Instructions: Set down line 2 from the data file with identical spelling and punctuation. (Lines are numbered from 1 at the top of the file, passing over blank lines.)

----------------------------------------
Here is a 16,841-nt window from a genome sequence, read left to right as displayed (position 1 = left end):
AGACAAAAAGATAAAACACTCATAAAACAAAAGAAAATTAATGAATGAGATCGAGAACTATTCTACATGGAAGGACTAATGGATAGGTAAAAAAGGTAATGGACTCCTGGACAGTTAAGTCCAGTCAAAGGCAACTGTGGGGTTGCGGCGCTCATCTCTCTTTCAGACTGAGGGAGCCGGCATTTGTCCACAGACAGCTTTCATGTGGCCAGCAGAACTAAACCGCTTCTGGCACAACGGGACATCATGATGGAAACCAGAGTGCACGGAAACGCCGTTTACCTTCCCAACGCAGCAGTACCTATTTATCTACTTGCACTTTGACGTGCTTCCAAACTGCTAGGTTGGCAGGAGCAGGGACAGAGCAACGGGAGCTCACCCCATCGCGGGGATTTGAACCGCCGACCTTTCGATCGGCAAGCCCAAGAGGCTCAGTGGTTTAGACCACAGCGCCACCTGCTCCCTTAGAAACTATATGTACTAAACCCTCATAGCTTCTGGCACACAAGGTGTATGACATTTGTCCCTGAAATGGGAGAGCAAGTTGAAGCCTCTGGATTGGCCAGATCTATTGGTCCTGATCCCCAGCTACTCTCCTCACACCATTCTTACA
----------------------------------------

AGACAAAAAGATAAAACACTCATAAAACAAAAGAAAATTAATGAATGAGATCGAGAACTATTCTACATGGAAGGACTAATGGATAGGTAAAAAAGGTAATGGACTCCTGGACAGTTAAGTCCAGTCAAAGGCAACTGTGGGGTTGCGGCGCTCATCTCTCTTTCAGACTGAGGGAGCCGGCATTTGTCCACAGACAGCTTTCATGTGGCCAGCAGAACTAAACCGCTTCTGGCACAACGGGACATCATGATGGAAACCAGAGTGCACGGAAACGCCGTTTACCTTCCCAACGCAGCAGTACCTATTTATCTACTTGCACTTTGACGTGCTTCCAAACTGCTAGGTTGGCAGGAGCAGGGACAGAGCAACGGGAGCTCACCCCATCGCGGGGATTTGAACCGCCGACCTTTCGATCGGCAAGCCCAAGAGGCTCAGTGGTTTAGACCACAGCGCCACCTGCTCCCTTAGAAACTATATGTACTAAACCCTCATAGCTTCTGGCACACAAGGTGTATGACATTTGTCCCTGAAATGGGAGAGCAAGTTGAAGCCTCTGGATTGGCCAGATCTATTGGTCCTGATCCCCAGCTACTCTCCTCACACCATTCTTACA